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The Tennessee Department of Health recently suspended all new resident admissions to a nursing home in Limestone, TN ...
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Kinnard, Clayton & Beveridge attorney Daniel L. Clayton was recently recertified as a civil trial advocate by the ...
An article recently published by the Tennessean reports that a single building inspector’s mistake allowed at least 85 ...
Accident prevention: Truckers already face hand-held phone ban
Posted By Kinnard, Clayton & Beveridge || Mar 12, 2014
Although it's something many people do each and every day, driving really is a complex task. Between regulating speed, observing posted traffic laws and keeping an eye out for everyone else on the road, motorists have a lot on their plate. This, of course, doesn't even include many of the distractions drivers intentionally create for themselves.
Last week, we covered a story emerging from Tennessee's capital: Legislators are considering banning hand-held cell phone use among all drivers. The ultimate goal of this law would be to reduce driver distraction and reduce accident rates.
Even though the legislative proposal we discussed would only cover roads in Tennessee, it's worth noting that commercial truck drivers who drive between states are already subject to a hand-held cell phone ban. According to one of our firm's articles, the Federal Motor Carrier Safety Administration forbids truckers from using a hand-held device to communicate and having to press more than one button to make a phone call.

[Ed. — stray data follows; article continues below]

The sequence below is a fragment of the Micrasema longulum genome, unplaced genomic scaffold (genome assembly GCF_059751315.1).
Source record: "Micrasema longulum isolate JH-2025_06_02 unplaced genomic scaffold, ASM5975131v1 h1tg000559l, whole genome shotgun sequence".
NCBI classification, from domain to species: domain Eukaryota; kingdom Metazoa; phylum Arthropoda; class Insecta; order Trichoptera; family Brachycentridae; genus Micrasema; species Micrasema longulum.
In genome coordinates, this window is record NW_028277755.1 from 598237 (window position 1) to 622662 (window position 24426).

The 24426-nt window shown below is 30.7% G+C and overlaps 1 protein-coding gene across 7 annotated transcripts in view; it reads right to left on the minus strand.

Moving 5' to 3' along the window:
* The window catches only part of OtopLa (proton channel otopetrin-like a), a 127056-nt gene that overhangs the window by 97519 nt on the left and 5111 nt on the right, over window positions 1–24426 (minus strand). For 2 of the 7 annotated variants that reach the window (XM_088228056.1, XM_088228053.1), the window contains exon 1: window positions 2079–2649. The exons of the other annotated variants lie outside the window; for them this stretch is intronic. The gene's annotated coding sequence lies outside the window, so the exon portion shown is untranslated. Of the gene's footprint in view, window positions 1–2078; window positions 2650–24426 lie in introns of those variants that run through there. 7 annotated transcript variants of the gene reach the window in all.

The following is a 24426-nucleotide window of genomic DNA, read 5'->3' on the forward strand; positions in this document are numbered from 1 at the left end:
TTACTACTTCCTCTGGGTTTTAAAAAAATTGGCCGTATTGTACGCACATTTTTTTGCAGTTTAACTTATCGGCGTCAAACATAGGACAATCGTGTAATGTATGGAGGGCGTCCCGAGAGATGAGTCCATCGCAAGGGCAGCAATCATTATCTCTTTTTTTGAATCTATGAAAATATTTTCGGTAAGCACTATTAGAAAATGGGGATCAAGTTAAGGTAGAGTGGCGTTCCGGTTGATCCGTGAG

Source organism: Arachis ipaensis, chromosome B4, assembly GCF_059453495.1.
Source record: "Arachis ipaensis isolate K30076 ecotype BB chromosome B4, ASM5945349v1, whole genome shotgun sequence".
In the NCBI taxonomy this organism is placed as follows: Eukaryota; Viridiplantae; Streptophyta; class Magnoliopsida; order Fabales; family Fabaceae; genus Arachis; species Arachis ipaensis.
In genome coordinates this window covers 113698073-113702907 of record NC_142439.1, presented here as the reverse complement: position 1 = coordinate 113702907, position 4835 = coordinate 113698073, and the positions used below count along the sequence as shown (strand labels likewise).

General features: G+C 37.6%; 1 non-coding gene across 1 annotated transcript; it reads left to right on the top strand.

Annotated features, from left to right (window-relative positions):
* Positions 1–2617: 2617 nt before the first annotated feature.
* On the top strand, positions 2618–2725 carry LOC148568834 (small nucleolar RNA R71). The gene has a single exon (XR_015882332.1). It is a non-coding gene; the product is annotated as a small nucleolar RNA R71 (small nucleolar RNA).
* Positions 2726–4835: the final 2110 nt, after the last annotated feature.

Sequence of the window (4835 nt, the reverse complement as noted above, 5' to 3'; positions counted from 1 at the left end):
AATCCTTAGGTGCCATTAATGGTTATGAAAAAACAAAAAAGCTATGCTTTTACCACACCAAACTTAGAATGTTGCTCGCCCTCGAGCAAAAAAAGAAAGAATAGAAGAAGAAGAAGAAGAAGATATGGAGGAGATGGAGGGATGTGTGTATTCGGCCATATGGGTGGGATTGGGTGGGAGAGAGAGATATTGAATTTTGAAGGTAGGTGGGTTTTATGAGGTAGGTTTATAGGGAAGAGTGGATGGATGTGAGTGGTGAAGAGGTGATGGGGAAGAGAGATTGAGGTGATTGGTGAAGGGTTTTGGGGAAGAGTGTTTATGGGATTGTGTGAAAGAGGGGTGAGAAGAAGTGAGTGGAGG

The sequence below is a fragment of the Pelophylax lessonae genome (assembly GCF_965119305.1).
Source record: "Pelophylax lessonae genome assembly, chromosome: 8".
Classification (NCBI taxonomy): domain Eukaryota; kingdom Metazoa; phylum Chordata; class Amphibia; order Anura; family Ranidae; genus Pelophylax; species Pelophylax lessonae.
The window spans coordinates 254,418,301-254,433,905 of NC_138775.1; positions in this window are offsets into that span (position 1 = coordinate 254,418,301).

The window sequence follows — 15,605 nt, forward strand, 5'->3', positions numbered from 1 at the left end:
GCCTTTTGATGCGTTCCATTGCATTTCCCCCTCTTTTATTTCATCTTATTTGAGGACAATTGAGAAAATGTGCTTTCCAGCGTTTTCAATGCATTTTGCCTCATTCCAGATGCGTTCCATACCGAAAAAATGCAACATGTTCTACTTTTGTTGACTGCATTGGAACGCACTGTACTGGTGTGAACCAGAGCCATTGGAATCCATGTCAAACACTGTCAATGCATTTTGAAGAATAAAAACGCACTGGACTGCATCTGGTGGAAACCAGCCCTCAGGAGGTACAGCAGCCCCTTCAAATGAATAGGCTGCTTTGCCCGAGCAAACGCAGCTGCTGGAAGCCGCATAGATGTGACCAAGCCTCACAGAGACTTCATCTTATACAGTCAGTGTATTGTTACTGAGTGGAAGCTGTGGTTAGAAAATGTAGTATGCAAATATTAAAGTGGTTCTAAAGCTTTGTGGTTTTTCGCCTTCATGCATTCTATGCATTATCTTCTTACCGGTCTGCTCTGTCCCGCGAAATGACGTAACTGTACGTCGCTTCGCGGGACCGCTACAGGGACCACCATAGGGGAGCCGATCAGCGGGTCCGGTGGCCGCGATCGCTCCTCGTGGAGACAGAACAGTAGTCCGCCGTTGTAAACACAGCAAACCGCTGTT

The federal agency enforces regulations for commercial truck and bus drivers throughout the country. Those who are caught making a phone call without a hands-free device can face fines or even lose their licensure after multiple violations.
Although the federal rule is certainly a deterrent, truckers may still be tempted to violate the rules, effectively exposing everyone else on the road to serious danger. The unfortunate reality is that passengers in smaller vehicles involved in crash with a tractor trailer often deal with the most harm.
Another thought to keep in mind is that the absence of a statewide hand-held phone ban opens the door to many distracted drivers. Not only can private drivers currently use cell phones without the aid of a hands-free device, but so can truckers who only operate within Tennessee's borders. As such, many may be eagerly awaiting action from state lawmakers to help limit inattentive driving and the frequency of truck accidents.